La Gracieuse - Pièces de Viole by Marin Marais

Author: 
Mark Seow
RES10244. La Gracieuse - Pièces de Viole by Marin MaraisLa Gracieuse - Pièces de Viole by Marin Marais

La Gracieuse - Pièces de Viole by Marin Marais

  • Suite
  • Suite
  • Pièces de viole, Livre 3 Part 1, Suite in G minor
  • Suite

It was many years ago in Dartington, the early music haven where the Devon air is infused with the song of Emma Kirkby and the ground is dented by socks in sandals, when I first heard Marin Marais performed on a solo viola da gamba. I thought I had stumbled upon the soundtrack of heaven. Such moments of himmlisches Freudenmahl have since been few and far between, but on hearing Robert Smith and his continuo team on this wonderful disc I was transported to that youthful summer when music was charged with inquisitiveness, friendship, beer, dance and play.

Smith’s playing locks into all these things: he is sympathetic, generous, introspective, romantic, adventurous in timbre – from the melancholic and disturbingly eerie in the Plainte from the Suite in G minor to the stately, then buoyant, then gruff Fugue gaie from the Suite in E minor – and his palette of sounds is enviably characterful. In La Gracieuse, the movement from the Suite in A after which the album is named, affectionate pizzicato opens out into a gorgeous melody in which Smith is expertly supported by his viola da gamba partner Joshua Cheatham (the music is shaped with such psychic tenderness that it is easy to overlook that we are listening to multiple people here joined in harmonic telepathy).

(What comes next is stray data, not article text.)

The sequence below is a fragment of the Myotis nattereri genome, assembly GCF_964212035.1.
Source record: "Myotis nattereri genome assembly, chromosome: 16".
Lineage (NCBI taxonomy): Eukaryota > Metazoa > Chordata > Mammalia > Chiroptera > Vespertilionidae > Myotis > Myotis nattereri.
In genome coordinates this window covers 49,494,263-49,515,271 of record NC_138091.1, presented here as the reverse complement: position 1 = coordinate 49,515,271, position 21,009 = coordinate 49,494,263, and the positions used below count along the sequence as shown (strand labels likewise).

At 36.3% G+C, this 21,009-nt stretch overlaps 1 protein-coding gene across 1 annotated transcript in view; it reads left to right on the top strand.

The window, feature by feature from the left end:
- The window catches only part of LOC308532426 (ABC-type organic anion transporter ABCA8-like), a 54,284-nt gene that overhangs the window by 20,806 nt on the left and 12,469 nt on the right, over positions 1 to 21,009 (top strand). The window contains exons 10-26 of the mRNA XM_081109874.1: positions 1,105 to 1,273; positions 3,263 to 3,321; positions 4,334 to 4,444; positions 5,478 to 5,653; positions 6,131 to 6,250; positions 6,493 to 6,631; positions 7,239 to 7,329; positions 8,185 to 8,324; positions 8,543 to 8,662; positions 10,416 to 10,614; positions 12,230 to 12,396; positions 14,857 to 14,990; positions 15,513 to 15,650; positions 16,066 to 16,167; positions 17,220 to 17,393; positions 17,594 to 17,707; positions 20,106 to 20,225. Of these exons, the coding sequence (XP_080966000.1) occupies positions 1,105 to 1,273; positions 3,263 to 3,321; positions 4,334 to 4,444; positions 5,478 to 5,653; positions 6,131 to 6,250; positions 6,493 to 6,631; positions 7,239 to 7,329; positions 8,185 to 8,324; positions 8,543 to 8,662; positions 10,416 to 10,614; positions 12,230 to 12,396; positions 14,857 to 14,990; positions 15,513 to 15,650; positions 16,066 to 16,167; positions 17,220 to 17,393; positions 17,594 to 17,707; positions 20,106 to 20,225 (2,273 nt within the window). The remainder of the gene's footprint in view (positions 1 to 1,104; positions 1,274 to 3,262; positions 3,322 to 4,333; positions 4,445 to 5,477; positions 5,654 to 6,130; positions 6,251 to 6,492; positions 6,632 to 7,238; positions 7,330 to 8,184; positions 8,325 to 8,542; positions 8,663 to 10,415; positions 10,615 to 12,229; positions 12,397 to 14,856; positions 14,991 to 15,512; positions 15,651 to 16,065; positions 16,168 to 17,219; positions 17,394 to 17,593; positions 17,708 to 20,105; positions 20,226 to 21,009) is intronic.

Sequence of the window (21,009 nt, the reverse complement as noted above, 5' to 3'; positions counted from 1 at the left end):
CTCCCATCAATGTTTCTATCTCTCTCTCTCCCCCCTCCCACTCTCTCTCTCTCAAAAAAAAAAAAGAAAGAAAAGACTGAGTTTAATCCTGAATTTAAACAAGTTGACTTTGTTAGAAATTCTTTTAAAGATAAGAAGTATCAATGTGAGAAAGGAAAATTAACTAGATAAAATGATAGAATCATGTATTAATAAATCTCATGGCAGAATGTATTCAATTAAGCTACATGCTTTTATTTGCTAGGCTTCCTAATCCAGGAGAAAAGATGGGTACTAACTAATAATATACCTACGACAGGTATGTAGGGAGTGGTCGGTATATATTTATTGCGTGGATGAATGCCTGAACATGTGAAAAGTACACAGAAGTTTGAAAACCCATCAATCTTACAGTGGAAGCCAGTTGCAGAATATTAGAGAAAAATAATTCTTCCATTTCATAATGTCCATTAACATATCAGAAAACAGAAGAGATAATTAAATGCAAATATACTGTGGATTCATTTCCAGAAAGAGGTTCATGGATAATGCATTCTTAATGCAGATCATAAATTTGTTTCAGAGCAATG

The overall listening experience is well crafted and charts an interesting journey. Marais composed his five livres of pieces for one, two and three bass viols between 1686 and 1725: the Pièces de viole represent a life’s work. Smith does well to curate suites according to key that feel coherent and balanced. We are treated with the vigorous multiple-stopping that is characteristic of Marais’s early style, as well as the sumptuous melodic writing of the later books. The sound, produced by Adam Binks, is excellent.

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